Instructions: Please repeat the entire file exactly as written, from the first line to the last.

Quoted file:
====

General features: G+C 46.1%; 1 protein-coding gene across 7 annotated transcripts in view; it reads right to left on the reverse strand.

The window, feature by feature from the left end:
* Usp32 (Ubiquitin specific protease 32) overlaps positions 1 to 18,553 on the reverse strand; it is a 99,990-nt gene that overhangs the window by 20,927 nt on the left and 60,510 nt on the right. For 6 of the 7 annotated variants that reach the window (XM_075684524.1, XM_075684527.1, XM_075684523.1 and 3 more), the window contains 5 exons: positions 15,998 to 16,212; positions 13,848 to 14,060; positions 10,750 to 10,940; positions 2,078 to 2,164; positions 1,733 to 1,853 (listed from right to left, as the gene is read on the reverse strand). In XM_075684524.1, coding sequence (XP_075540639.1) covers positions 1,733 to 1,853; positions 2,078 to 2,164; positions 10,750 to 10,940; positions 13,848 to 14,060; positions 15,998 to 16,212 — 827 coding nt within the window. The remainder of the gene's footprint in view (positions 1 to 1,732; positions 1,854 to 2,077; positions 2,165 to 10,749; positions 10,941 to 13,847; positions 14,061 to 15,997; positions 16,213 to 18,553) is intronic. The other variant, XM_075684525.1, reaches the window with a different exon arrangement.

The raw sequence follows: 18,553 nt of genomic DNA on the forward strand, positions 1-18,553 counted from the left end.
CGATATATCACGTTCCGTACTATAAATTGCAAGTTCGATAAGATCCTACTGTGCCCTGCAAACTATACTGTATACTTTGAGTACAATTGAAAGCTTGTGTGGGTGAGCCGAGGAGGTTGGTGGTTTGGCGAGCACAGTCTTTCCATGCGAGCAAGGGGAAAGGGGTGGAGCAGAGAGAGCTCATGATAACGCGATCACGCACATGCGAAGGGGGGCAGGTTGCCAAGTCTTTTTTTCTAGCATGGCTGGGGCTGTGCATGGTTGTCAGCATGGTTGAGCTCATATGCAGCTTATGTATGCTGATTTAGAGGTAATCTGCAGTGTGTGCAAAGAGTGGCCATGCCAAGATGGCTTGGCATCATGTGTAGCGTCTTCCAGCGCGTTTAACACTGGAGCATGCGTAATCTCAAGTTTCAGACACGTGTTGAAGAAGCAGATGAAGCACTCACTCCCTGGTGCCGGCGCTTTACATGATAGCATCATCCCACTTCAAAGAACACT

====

General features: G+C 46.1%; 1 protein-coding gene across 7 annotated transcripts in view; it reads right to left on the reverse strand.

The window, feature by feature from the left end:
* Usp32 (Ubiquitin specific protease 32) overlaps positions 1 to 18,553 on the reverse strand; it is a 99,990-nt gene that overhangs the window by 20,927 nt on the left and 60,510 nt on the right. For 6 of the 7 annotated variants that reach the window (XM_075684524.1, XM_075684527.1, XM_075684523.1 and 3 more), the window contains 5 exons: positions 15,998 to 16,212; positions 13,848 to 14,060; positions 10,750 to 10,940; positions 2,078 to 2,164; positions 1,733 to 1,853 (listed from right to left, as the gene is read on the reverse strand). In XM_075684524.1, coding sequence (XP_075540639.1) covers positions 1,733 to 1,853; positions 2,078 to 2,164; positions 10,750 to 10,940; positions 13,848 to 14,060; positions 15,998 to 16,212 — 827 coding nt within the window. The remainder of the gene's footprint in view (positions 1 to 1,732; positions 1,854 to 2,077; positions 2,165 to 10,749; positions 10,941 to 13,847; positions 14,061 to 15,997; positions 16,213 to 18,553) is intronic. The other variant, XM_075684525.1, reaches the window with a different exon arrangement.

The raw sequence follows: 18,553 nt of genomic DNA on the forward strand, positions 1-18,553 counted from the left end.
CGATATATCACGTTCCGTACTATAAATTGCAAGTTCGATAAGATCCTACTGTGCCCTGCAAACTATACTGTATACTTTGAGTACAATTGAAAGCTTGTGTGGGTGAGCCGAGGAGGTTGGTGGTTTGGCGAGCACAGTCTTTCCATGCGAGCAAGGGGAAAGGGGTGGAGCAGAGAGAGCTCATGATAACGCGATCACGCACATGCGAAGGGGGGCAGGTTGCCAAGTCTTTTTTTCTAGCATGGCTGGGGCTGTGCATGGTTGTCAGCATGGTTGAGCTCATATGCAGCTTATGTATGCTGATTTAGAGGTAATCTGCAGTGTGTGCAAAGAGTGGCCATGCCAAGATGGCTTGGCATCATGTGTAGCGTCTTCCAGCGCGTTTAACACTGGAGCATGCGTAATCTCAAGTTTCAGACACGTGTTGAAGAAGCAGATGAAGCACTCACTCCCTGGTGCCGGCGCTTTACATGATAGCATCATCCCACTTCAAAGAACACT